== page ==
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Wanderwell engr 245 lean launch pad stanford 2019

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business model, customer development, e245, engr245, lean launchpad, lean startup, stanford, startup, steve blank

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Wanderwell engr 245 lean launch pad stanford 2019

  1. 126 total interviews Niche market type 1 Helping businesses turn queues into an asset Trusted travel planning through your network LineZoom Wanderwell Alex Weitzman Designer MS Computer Science & BS Symbolic Systems Daniel Levine Picker MBA & BS Computer Science Alexander Sappington Hustler MBA & BS Economics Aditya Khandelwal Hacker BS Computer Science Don Peppers Advisor
  2. 2 It started with travel broadly... Week: 0
  3. 3 And narrowed to airport lines... Week: 0 Airport lines are a pain ... Actually, all lines are a pain Actually, all lines are a pain Actually, all lines are a pain
  4. 4 In the beginning, we were LineZoom... Week: 1 A queue management platform that allows consumers to “virtually” stand in lines across all businesses Plus, a “fastpass” system allowing customers to pay more to wait in a shorter line
  5. In the beginning, we were LineZoom... 5Week: 1 Value Prop: Improve customer service & maximize revenue Customer Segment: Busy enterprises who have a wait time for their service.
  6. In the beginning, we were LineZoom... 6Week: 1 We reached out to 15 businesses: 1. 7 retail shops 2. 5 restaurants 3. 2 theme parks/arenas 4. 1 sports team (49ers)
  7. In the beginning, we were LineZoom... 7Week: 1 Value Prop: Convenience and saving time Customer Segment: People who want to wait in line virtually and/or pay for expedited lines
  8. The Switch Test 8Week: 2 $$$?
  9. In the beginning, we were LineZoom... 9Week: 2
  10. In the beginning, we were LineZoom... 10 Big Insight: No one really cared about lines “I never stand in lines” Week: 2
  11. In the beginning, we were LineZoom... 11 Big Insight: No one really cared, or at least didn’t realize frequency of the pain “I never stand in lines” Week: 2
  12. A bold but necessary decision: Restart 12Week: 2
  13. We dove into the travel planning space What we heard: Lack of trust in available online options Week: 3 Wanderwell Hyper-local
  14. Millennials prefer their friends’ recommendations 22 MBA1s, 24 undergrads Week: 3 If you only had time for one, which would you choose?
  15. Find inspiration 1 2 3 4 5 Got a good sense of the millennial’s travel planning process Week: 3
  16. Find inspiration Get recs from friends 1 2 3 4 5 Got a good sense of the millennial’s travel planning process Week: 3
  17. Find inspiration Get recs from friends Verify with review sites Build itinerary Book 1 2 3 4 5 Got a good sense of the millennial’s travel planning process Week: 3
  18. Find inspiration Get recs from friends Verify with review sites Build itinerary Book 1 2 3 4 5 Got a good sense of the millennial’s travel planning process Week: 3 Often manually done, unorganized, or skipped by travelers
  19. Finding recommendations is currently a manual, messy process Week: 3 Survey sent to 17 students 67.5% said asking for recommendations takes too much effort and time.
  20. Find inspiration Get recs from friends Verify with review sites Build itinerary Book 1 2 3 4 5 MVP #1: Aggregator site for GSB students’ travel recommendations Week: 3
  21. MVP #1: Aggregator site for GSB students’ travel recommendations Week: 4
  22. Week: 4 Drawbacks of MVP1: No incentive Emailed the MVP to 50 GSB students at random. 12/50 (24%) of recipients signed in, but 0 submitted recommendations
  23. Week: 4 How can we give an incentive? We looked to our survey data...
  24. Week: 4 How can we give an incentive? We looked to our survey data...
  25. MVP #2: A shareable itinerary Week: 5
  26. MVP #2: A shareable itinerary Week: 5 Stanford University: 10 people Columbia University: 10 people
  27. MVP #2: A powerful shot, but off target Week: 5
  28. MVP #2: A powerful shot, but off target Week: 5
  29. MVP #2: A powerful shot, but off target Week: 5
  30. MVP #2: A powerful shot, but off target Week: 5
  31. Wanderwell hits a new low Week: 6
  32. Wanderwell hits a new low No one wants this. Time to pivot. Week: 6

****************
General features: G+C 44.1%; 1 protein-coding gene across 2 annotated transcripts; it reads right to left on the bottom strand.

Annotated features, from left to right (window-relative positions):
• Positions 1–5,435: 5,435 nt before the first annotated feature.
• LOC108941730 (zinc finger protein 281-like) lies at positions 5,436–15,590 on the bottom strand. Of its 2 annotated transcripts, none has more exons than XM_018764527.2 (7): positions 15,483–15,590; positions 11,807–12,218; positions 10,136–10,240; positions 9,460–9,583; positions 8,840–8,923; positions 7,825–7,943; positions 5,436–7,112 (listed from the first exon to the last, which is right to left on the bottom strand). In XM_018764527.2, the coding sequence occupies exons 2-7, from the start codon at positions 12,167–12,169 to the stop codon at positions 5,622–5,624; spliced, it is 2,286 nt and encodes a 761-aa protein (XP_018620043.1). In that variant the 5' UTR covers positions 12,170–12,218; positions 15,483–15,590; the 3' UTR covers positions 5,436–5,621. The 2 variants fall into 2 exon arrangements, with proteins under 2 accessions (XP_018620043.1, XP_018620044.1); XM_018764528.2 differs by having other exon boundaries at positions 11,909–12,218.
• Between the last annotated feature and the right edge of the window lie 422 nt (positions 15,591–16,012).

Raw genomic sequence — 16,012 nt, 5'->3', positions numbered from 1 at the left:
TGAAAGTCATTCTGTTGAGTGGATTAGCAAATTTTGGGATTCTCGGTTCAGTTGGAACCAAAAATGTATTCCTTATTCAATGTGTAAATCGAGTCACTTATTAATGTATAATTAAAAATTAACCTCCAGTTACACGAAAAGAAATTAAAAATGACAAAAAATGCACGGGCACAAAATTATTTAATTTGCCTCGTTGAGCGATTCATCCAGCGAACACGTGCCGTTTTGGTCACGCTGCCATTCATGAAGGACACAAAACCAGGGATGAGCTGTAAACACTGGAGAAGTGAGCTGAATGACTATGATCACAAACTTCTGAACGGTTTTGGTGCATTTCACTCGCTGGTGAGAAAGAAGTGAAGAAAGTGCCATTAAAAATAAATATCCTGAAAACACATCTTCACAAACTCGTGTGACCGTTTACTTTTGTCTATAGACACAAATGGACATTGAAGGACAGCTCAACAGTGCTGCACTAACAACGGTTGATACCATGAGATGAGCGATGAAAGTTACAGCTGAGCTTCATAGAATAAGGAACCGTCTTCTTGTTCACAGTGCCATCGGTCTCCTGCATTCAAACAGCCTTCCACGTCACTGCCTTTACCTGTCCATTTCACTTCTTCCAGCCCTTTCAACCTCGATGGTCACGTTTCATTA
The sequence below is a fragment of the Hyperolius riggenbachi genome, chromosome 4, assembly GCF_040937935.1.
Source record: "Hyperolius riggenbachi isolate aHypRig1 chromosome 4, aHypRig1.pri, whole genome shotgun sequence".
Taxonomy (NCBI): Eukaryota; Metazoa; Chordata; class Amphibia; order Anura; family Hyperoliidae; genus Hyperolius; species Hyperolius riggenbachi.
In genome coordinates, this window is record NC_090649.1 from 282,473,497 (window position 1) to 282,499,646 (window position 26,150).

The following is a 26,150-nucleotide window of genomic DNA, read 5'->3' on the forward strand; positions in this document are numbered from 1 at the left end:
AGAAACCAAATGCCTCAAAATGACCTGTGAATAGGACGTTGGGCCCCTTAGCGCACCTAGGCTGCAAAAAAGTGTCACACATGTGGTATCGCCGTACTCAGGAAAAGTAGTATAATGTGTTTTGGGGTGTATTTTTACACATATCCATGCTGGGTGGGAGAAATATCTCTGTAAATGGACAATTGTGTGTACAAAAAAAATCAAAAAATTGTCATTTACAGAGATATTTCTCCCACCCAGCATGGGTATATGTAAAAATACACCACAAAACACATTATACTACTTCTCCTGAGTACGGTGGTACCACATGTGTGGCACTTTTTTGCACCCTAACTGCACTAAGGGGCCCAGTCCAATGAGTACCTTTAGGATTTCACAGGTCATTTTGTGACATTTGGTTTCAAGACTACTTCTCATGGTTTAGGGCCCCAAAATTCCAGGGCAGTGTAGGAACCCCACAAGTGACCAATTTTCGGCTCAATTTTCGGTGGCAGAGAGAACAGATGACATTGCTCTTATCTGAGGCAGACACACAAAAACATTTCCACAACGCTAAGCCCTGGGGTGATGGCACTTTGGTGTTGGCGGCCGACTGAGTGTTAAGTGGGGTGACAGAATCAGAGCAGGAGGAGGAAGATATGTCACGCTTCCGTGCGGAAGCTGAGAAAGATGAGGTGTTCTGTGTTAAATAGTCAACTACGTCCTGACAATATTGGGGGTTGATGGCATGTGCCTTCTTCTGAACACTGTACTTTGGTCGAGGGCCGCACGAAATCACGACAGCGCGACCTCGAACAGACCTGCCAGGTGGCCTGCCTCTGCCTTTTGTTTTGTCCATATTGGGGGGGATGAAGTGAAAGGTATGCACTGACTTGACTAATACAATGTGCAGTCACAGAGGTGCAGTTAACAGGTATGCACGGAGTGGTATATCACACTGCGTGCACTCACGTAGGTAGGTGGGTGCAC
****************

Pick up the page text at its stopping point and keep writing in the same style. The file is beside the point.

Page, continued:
33. Wanderwell hits a new low No one wants this. Time to pivot. Wellness travel? Week: 6
  34. Wanderwell hits a new low No one wants this. Time to pivot. Wellness travel? We are NOT doing another re-start!! Week: 6
  35. Wanderwell hits a new low No one wants this. Time to pivot. Wellness travel? We are NOT doing another re-start!! At least we’re not still doing lines... Week: 6
  36. Wanderwell hits a new low Why did I have to get stuck with these guys... Week: 6
  37. Then, two critical user interviews Week: 6
  38. Then, two critical user interviews Week: 6 “Look, your tool is cool, but I’m not going to send it out because I have no clue who to send it to.” GSB Student
  39. Then, two critical user interviews Week: 6 “Look, your tool is cool, but I’m not going to send it out because I have no clue who to send it to.” “Our list-serv is full of unorganized travel rec spam and we’ve been trying to fix it.” GSB Student Harvard alumna
  40. Then, two critical user interviews Week: 6 “Build us a solution and we’ll use it.” Harvard alumna
  41. Find friends who have been there 1 2a 3 4 5 Now knew we had to facilitate expertise discovery within networks Week: 7 2b 2 Find inspiration Verify with review sites Build itinerary Book Ask for recs from those people
  42. ● Travel bloggers & influencers ● Alumni travel office ● Travel agents / planners (to help with booking before we have capability) ● Airlines, hotels ● Online booking sites ● Experience operators who will pay an affiliate fee ● Investors Networks with active list- servs that include frequent travel recommendation requesting E.g., All-female college club or sorority alumni networks Females looking for safe, trusted recs abroad People who care about social trends Find where your friends have been Reduce friction in rec request, itinerary building, and booking processes by reducing frictions Make travel planning a more social experience Commissions for bookings, Pay for organized itineraries / guide while on the ground, Advertising ● Product development ● Customer acquisition: Source networks for initial launch, create virality ● Partner development Wanderwell Week [8] 43 Personal, exciting, intuitive, trustworthy, communal, visual, interactive, minimal, modern Web & Mobile app Network identification efforts Network launch parties Word of mouth ● Physical: office locations ● Software: Mobile app, REST API, booking platform, modern tech ● Human: software engineers, growth hackers / sales people, advisors & mentors ● IP: Travel-tech expertise Tech platform development and maintenance costs; Customer acquisition costs; Business development costs with partners; Employee payroll Value Propositions: Find out where your network has been and get recommendations Customer Segments: Members of active, trusted social networks